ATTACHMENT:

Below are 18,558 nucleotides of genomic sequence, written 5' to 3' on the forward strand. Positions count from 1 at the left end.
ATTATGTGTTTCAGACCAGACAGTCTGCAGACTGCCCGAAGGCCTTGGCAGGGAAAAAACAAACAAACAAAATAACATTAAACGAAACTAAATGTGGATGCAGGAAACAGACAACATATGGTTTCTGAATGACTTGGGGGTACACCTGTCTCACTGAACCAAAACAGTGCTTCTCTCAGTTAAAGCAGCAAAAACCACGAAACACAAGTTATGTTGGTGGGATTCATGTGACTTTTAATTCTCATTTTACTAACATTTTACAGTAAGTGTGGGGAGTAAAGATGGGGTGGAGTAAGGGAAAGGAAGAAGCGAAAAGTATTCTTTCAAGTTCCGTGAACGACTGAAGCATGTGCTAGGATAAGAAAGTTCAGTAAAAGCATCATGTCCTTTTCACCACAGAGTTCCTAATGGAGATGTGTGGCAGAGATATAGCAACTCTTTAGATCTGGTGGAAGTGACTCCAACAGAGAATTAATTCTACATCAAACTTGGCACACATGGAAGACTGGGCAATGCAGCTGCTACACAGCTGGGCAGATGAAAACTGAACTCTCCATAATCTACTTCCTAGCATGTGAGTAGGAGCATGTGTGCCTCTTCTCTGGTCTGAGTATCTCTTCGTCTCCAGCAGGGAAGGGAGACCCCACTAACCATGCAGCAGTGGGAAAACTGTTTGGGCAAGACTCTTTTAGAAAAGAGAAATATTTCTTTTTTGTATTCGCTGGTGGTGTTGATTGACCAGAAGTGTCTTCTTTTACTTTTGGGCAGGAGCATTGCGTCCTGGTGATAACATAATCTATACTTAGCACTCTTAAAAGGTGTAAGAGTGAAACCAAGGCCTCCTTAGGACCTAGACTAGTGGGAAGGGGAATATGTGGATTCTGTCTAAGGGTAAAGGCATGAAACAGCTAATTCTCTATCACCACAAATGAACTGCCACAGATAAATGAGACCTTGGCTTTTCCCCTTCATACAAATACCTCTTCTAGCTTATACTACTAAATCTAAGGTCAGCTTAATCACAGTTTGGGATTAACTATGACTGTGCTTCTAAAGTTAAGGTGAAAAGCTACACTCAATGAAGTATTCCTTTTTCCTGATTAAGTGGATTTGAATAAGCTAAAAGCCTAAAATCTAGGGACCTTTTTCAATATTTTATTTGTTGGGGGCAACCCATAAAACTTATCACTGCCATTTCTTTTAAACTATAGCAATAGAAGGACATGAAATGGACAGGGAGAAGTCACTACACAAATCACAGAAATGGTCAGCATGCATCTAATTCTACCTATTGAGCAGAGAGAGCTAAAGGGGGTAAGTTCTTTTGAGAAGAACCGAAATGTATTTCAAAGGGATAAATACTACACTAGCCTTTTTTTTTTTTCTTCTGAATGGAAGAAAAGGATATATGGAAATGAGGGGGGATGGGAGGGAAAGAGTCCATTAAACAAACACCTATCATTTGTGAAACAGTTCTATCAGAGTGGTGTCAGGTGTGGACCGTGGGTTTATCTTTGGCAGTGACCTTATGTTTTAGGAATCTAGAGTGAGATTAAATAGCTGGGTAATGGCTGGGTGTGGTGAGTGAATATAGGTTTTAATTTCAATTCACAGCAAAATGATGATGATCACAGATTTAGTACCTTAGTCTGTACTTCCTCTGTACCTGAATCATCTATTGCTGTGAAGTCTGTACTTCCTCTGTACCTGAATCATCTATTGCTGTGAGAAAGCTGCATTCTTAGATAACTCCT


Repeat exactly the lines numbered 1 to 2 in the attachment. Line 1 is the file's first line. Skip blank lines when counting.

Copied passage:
Below are 18,558 nucleotides of genomic sequence, written 5' to 3' on the forward strand. Positions count from 1 at the left end.
ATTATGTGTTTCAGACCAGACAGTCTGCAGACTGCCCGAAGGCCTTGGCAGGGAAAAAACAAACAAACAAAATAACATTAAACGAAACTAAATGTGGATGCAGGAAACAGACAACATATGGTTTCTGAATGACTTGGGGGTACACCTGTCTCACTGAACCAAAACAGTGCTTCTCTCAGTTAAAGCAGCAAAAACCACGAAACACAAGTTATGTTGGTGGGATTCATGTGACTTTTAATTCTCATTTTACTAACATTTTACAGTAAGTGTGGGGAGTAAAGATGGGGTGGAGTAAGGGAAAGGAAGAAGCGAAAAGTATTCTTTCAAGTTCCGTGAACGACTGAAGCATGTGCTAGGATAAGAAAGTTCAGTAAAAGCATCATGTCCTTTTCACCACAGAGTTCCTAATGGAGATGTGTGGCAGAGATATAGCAACTCTTTAGATCTGGTGGAAGTGACTCCAACAGAGAATTAATTCTACATCAAACTTGGCACACATGGAAGACTGGGCAATGCAGCTGCTACACAGCTGGGCAGATGAAAACTGAACTCTCCATAATCTACTTCCTAGCATGTGAGTAGGAGCATGTGTGCCTCTTCTCTGGTCTGAGTATCTCTTCGTCTCCAGCAGGGAAGGGAGACCCCACTAACCATGCAGCAGTGGGAAAACTGTTTGGGCAAGACTCTTTTAGAAAAGAGAAATATTTCTTTTTTGTATTCGCTGGTGGTGTTGATTGACCAGAAGTGTCTTCTTTTACTTTTGGGCAGGAGCATTGCGTCCTGGTGATAACATAATCTATACTTAGCACTCTTAAAAGGTGTAAGAGTGAAACCAAGGCCTCCTTAGGACCTAGACTAGTGGGAAGGGGAATATGTGGATTCTGTCTAAGGGTAAAGGCATGAAACAGCTAATTCTCTATCACCACAAATGAACTGCCACAGATAAATGAGACCTTGGCTTTTCCCCTTCATACAAATACCTCTTCTAGCTTATACTACTAAATCTAAGGTCAGCTTAATCACAGTTTGGGATTAACTATGACTGTGCTTCTAAAGTTAAGGTGAAAAGCTACACTCAATGAAGTATTCCTTTTTCCTGATTAAGTGGATTTGAATAAGCTAAAAGCCTAAAATCTAGGGACCTTTTTCAATATTTTATTTGTTGGGGGCAACCCATAAAACTTATCACTGCCATTTCTTTTAAACTATAGCAATAGAAGGACATGAAATGGACAGGGAGAAGTCACTACACAAATCACAGAAATGGTCAGCATGCATCTAATTCTACCTATTGAGCAGAGAGAGCTAAAGGGGGTAAGTTCTTTTGAGAAGAACCGAAATGTATTTCAAAGGGATAAATACTACACTAGCCTTTTTTTTTTTTCTTCTGAATGGAAGAAAAGGATATATGGAAATGAGGGGGGATGGGAGGGAAAGAGTCCATTAAACAAACACCTATCATTTGTGAAACAGTTCTATCAGAGTGGTGTCAGGTGTGGACCGTGGGTTTATCTTTGGCAGTGACCTTATGTTTTAGGAATCTAGAGTGAGATTAAATAGCTGGGTAATGGCTGGGTGTGGTGAGTGAATATAGGTTTTAATTTCAATTCACAGCAAAATGATGATGATCACAGATTTAGTACCTTAGTCTGTACTTCCTCTGTACCTGAATCATCTATTGCTGTGAAGTCTGTACTTCCTCTGTACCTGAATCATCTATTGCTGTGAGAAAGCTGCATTCTTAGATAACTCCT